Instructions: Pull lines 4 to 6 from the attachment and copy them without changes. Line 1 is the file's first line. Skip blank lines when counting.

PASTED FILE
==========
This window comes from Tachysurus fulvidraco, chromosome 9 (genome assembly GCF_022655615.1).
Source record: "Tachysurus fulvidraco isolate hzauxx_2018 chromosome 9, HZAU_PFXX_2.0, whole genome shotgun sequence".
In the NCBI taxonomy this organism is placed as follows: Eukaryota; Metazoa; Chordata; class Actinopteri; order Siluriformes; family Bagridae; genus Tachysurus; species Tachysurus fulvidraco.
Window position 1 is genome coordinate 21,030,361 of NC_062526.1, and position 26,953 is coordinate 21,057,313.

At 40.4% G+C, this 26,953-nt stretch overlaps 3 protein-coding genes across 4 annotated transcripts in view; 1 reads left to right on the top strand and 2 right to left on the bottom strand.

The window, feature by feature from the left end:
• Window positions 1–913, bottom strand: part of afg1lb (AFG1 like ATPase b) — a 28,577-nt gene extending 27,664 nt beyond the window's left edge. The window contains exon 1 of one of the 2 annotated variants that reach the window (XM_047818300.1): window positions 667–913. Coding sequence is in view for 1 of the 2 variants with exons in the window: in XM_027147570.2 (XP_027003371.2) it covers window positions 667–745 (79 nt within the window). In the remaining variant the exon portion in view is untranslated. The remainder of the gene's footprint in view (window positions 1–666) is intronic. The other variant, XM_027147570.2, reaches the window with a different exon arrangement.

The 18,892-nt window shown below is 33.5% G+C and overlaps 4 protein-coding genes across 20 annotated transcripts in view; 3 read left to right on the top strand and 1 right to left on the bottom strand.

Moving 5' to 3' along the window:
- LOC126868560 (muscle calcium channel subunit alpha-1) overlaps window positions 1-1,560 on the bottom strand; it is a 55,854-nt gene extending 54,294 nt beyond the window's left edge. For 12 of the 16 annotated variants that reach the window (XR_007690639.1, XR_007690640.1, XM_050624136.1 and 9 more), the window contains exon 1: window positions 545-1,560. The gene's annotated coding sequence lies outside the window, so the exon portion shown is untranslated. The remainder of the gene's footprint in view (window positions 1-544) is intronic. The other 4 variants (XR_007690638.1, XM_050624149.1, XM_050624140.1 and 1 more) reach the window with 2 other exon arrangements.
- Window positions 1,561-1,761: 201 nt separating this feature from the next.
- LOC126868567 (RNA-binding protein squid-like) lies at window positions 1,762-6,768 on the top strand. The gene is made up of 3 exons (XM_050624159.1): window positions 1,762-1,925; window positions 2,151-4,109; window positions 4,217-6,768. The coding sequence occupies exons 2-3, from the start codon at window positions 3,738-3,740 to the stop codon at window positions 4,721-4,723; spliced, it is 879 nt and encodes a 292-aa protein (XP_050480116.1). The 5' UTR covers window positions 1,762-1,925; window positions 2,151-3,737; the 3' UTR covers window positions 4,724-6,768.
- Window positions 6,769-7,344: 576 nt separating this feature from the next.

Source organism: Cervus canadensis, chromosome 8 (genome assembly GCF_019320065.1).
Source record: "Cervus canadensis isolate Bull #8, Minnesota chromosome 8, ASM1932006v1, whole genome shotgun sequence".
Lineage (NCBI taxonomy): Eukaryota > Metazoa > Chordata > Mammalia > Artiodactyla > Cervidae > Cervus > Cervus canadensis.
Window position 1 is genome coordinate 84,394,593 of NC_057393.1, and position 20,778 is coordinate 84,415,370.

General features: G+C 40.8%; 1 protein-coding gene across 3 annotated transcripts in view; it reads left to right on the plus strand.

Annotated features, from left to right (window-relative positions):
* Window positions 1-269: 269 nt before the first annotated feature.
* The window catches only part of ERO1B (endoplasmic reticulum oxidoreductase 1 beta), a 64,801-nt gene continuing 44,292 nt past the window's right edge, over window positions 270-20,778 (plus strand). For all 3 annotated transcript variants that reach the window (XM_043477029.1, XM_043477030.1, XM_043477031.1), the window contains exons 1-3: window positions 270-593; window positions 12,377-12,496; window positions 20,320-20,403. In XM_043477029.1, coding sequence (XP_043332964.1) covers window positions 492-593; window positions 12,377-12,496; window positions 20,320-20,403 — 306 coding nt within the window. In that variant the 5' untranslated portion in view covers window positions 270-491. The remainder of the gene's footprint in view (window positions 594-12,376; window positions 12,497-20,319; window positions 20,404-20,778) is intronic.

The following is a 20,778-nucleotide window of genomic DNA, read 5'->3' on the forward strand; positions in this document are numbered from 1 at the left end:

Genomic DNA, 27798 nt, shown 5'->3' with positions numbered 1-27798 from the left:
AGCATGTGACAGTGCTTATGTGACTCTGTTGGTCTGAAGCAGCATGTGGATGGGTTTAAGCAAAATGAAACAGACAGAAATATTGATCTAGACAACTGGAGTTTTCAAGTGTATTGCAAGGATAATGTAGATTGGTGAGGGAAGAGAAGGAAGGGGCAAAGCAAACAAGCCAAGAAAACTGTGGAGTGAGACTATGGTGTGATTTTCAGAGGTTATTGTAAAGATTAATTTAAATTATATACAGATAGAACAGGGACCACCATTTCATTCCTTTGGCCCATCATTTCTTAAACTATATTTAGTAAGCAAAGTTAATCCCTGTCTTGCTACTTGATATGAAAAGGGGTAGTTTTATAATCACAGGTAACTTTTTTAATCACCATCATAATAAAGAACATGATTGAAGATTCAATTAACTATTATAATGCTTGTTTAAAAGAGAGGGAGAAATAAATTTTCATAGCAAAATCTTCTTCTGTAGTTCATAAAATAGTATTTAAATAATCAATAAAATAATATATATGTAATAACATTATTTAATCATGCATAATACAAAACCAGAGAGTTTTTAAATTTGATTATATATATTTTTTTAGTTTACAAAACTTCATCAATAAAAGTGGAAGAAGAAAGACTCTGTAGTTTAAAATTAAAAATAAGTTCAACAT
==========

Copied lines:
Window position 1 is genome coordinate 21,030,361 of NC_062526.1, and position 26,953 is coordinate 21,057,313.

At 40.4% G+C, this 26,953-nt stretch overlaps 3 protein-coding genes across 4 annotated transcripts in view; 1 reads left to right on the top strand and 2 right to left on the bottom strand.

The window, feature by feature from the left end: